The Macerich Co. delivered second-quarter earnings that beat analyst expectations and the stock was higher by more than 1 percent to trade at $90.68.

Net income was $45.2 million or 31 cents a share, which was much higher than last year’s $14.4 million and beat the consensus for 20 cents a share.

Funds from operations were $160.3 million or $1.02, which topped the Capital IQ estimate for $155 million and 98 cents per share. The shopping center company recorded revenue of $259.9 million, which was lower than the FactSet estimate for $265 million.

On a positive note, mall tenant sales increased to $626 a square foot over last year’s $623 a square foot for the same period. Same center sales per square foot were $644 compared to $629 year-over-year. Sales were strongest in the West Coast centers and the best categories were beauty and cosmetics, athletic footwear and jewelry.

Chief operating officer Robert Perlmutter said on the earnings conference call that tenant demand was strong. “This demand allows us to replace under productive or struggling stores with those retailers looking to expand,” he said. He noted that demand was coming from core brands that were expanding, retailers with brand extensions that were wanting more locations, foreign-based retailers and online retailers looking for physical stores.

Clicks-to-bricks included brands such as Blue Nile, Amazon, Peloton, Warby Parker and Bonobos. Perlmutter said they also have a new strategy to help online retailers and examples of those retailers were Combatant Gentleman, Blink and With Me.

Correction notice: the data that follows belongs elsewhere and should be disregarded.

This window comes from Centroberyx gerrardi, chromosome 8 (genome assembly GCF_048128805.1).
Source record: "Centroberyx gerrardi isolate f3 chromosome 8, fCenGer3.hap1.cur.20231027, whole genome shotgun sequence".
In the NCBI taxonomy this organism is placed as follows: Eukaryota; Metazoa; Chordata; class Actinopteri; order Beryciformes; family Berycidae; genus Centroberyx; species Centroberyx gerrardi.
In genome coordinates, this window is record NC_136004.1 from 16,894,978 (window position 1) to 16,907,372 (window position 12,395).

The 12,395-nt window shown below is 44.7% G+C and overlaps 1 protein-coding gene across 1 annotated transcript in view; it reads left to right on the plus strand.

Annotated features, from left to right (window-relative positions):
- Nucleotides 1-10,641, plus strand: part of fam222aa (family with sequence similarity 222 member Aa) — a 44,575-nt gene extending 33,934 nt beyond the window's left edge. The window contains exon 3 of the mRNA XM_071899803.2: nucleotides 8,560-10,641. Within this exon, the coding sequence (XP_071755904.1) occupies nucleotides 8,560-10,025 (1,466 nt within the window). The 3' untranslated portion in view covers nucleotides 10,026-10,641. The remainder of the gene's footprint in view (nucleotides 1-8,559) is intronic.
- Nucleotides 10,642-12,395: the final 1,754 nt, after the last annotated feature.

Macerich also pointed out that as they lose anchors like Sears, they are quickly replacing them with Zara and Primark. Chief executive officer Arthur Coppola suggested it didn’t agree with some of the department stores complaining about mall traffic and has had a great history of replacing unproductive department stores. He also noted that Zara and Primark had resulted in increased mall traffic. Sears is no longer a top 10 rent payer.

As the malls begin to turnover in tenants, chief financial officer Thomas O’Hern said Macerich has $6 million in lease termination revenues versus last year’s $2.8 million. Lease termination fee were $9.4 million compared to $5.4 million last year. O’Hern said they prefer to take the cash now and incur a higher vacancy loss at a future minimum rent and charges until the space is released.

Macerich said the bankruptcy of Sports Authority had little impact on the company and one location has already been rented out to West Elm. It also said packages had been worked out with Aéropostale and PacSun and neither would have a material impact.